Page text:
Contact: Ariel Duchene
Syracuse University

Public Release: 11-Jan-2016
West Coast study emphasizes challenges faced by marine organisms exposed to global change
Along the West Coast, ocean acidification and hypoxia combine with other factors, such as rising ocean temperatures, to create serious challenges for marine life, a new study finds.
California Ocean Protection Council, California Ocean Science Trust, Oregon State University/Institute for Natural Resources, National Science Foundation

Contact: Michelle Ma
University of Washington

Public Release: 11-Jan-2016
Proceedings of the National Academy of Sciences
Single molecule detection of contaminants, explosives or diseases now possible
A technique that combines the ultrasensitivity of surface-enhanced Raman scattering (SERS) with a slippery surface invented by Penn State researchers will make it feasible to detect single molecules of a number of chemical and biological species from gaseous, liquid or solid samples. This combination of slippery surface and laser-based spectroscopy will open new applications in analytical chemistry, molecular diagnostics, environmental monitoring and national security.
National Science Foundation

Contact: A'ndrea Elyse Messer
Penn State

Public Release: 11-Jan-2016
Seismological Research Letters
Thousands of landslides in Nepal earthquake raise parallels for Pacific Northwest
An evaluation of the major 7.8 magnitude subduction zone earthquake in Gorkha, Nepal, in April 2015, has identified characteristics that may be of special relevance to the future of the Pacific Northwest. Most striking was the enormous number and severity of landslides.
National Science Foundation, US Geological Survey, United States Agency for International Development

Contact: Ben Mason
Oregon State University

Public Release: 11-Jan-2016
Nature Materials
Squeezing cells into stem cells
EPFL scientists have developed a new method that turns cells into stem cells by 'squeezing' them. The method paves the way for large-scale production of stem cells for medical purposes.
European Union,, European Research Council, Swiss National Science Foundation

Contact: Nik Papageorgiou
Ecole Polytechnique Fédérale de Lausanne

Public Release: 11-Jan-2016
NCAR announces powerful new supercomputer for scientific discovery
NCAR has selected its next supercomputer for advancing atmospheric and Earth science. The new 5.34-petaflop system will help scientists nationwide lay the groundwork for improved predictions of a range of phenomena, from thunderstorm outbreaks to regional climate changes to the timing of the 11-year solar cycle.
National Science Foundation, State of Wyoming

Contact: Jeff Smith
National Center for Atmospheric Research/University Corporation for Atmospheric Research

Public Release: 11-Jan-2016
Proceedings of the National Academy of Sciences
Growth rings on rocks give up North American climate secrets
A team led by UC Berkeley soil scientists use soil deposits that form growth rings on rocks to provide a detailed picture of North American climate over a 120,000-year time span.
National Science Foundation

Contact: Sarah Yang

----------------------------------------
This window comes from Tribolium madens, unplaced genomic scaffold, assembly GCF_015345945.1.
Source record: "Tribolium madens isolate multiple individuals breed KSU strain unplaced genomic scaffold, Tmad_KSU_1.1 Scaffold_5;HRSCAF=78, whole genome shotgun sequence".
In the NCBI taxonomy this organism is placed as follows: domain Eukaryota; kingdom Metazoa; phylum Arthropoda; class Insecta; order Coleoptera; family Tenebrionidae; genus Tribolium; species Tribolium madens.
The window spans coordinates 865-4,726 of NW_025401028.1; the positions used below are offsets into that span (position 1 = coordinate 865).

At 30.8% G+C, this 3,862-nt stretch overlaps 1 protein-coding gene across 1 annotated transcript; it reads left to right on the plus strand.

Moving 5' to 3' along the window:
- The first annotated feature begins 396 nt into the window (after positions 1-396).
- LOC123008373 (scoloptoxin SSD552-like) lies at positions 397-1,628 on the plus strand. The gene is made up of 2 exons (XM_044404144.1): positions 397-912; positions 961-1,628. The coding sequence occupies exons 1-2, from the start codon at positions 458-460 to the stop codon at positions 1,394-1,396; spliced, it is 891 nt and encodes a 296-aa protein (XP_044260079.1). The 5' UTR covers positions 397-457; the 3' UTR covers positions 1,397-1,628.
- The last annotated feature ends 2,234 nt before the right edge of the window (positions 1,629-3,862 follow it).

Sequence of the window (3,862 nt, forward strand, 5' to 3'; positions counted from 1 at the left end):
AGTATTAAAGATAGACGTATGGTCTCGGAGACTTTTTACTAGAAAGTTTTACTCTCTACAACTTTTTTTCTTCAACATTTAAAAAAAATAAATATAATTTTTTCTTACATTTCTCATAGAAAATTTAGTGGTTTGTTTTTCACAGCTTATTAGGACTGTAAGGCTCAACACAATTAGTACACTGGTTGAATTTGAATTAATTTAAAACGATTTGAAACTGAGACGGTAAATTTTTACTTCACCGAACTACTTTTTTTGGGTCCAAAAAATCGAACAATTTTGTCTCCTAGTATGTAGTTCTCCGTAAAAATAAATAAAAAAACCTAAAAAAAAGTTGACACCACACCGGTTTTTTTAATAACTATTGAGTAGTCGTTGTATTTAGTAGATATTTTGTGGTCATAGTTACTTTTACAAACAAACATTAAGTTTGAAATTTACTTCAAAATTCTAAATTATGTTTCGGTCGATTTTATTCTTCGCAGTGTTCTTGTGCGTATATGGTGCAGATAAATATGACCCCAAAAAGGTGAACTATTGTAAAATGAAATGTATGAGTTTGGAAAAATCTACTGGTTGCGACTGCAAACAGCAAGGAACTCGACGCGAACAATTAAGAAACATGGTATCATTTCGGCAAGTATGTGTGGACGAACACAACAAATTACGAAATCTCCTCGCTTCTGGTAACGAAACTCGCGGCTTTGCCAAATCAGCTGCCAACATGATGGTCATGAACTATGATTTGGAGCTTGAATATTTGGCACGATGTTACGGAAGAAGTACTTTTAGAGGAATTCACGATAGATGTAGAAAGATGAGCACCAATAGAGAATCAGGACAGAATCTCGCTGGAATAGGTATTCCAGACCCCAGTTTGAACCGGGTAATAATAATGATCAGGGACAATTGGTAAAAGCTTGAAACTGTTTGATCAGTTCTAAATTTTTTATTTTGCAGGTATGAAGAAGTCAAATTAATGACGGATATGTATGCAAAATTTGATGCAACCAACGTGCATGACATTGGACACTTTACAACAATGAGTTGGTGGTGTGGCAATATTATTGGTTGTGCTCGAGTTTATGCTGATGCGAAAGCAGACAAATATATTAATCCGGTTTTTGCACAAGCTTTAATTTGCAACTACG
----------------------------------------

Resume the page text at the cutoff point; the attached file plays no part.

University of California - Berkeley

Public Release: 8-Jan-2016
Scientific Reports
ASU scientists discover how blue and green clays kill bacteria
ASU scientists have discovered the two key ingredients that give some natural clays the power to kill even antibiotic-resistant microbes.
National Science Foundation

Contact: Robert Burnham
Arizona State University

Public Release: 8-Jan-2016
Harnessing computers to create a sustainable future
Harnessing the power of computers to help create an economically, environmentally and socially sustainable future -- that is the purpose of a major new grant issued by the National Science Foundation.
National Science Foundation

Contact: David F Salisbury
Vanderbilt University

Public Release: 7-Jan-2016
In rainforests, battle for sunlight shapes forest structure
Researchers have discovered that competition for sunlight among rainforest trees leads to the remarkably consistent pattern of tree sizes seen in tropical forests around the globe. The finding, published in the journal Science, could help refine models of how rainforests absorb carbon dioxide and hold back rising global temperatures.
National Science Foundation

Contact: Catherine Zandonella
Princeton University

Public Release: 7-Jan-2016
Applied Physics Letters
Single-chip laser delivers powerful result
Northwestern University researchers have made a breakthrough in mid-infrared semiconductor laser technology that combines tunable wavelength emission with high-output power on a single chip.
Department of Homeland Security Science and Technology Directorate, National Science Foundation, Naval Air Systems Command, NASA

Contact: Megan Fellman
Northwestern University

Public Release: 7-Jan-2016
ACS Nano
Researchers gauge quantum properties of nanotubes, essential for next-gen electronics
Today, a group of scientists from the University of Illinois at Urbana-Champaign, Lehigh University and Harvard University are reporting on the discovery of an important method for measuring the properties of nanotube materials using a microwave probe.
National Reconnaissance Office Director's Innovation Initiative award, Air Force Office of Scientific Research, National Science Foundation Civil Mechanical and Manufacturing Innovation Grant Opportunities for Academic Liaison with Industry Award

Contact: Lori Friedman
Lehigh University

Public Release: 7-Jan-2016
$10 million grant helps Cornell launch multi-institutional virtual research lab
The National Science Foundation today announced $30 million in new awards to three Expeditions in Computing projects, one of which has been awarded to Cornell University Computer Science Professor Carla Gomes, also with appointments in Information Science and the Dyson School and director of the Institute for Computational Sustainability.
National Science Foundation

Contact: Daryl Lovell
Cornell University

Public Release: 7-Jan-2016
Proceedings of the National Academy of Sciences
Religious beliefs don't always lead to violence
From the Christian Crusades to the Paris attacks, countless conflicts and acts of violence have been claimed to be the result of differing religious beliefs. These faith-based opinions are thought to motivate aggressive behavior because of how they encourage group loyalty or spin ideologies that devalue the lives of non-believers. However, new research published in PNAS reveals the opposite: religious beliefs might instead promote interfaith cooperation.
National Science Foundation, Office of Naval Research, Social Sciences Research Council

Contact: Shilo Rea
Carnegie Mellon University

Showing releases 701-725 out of 903.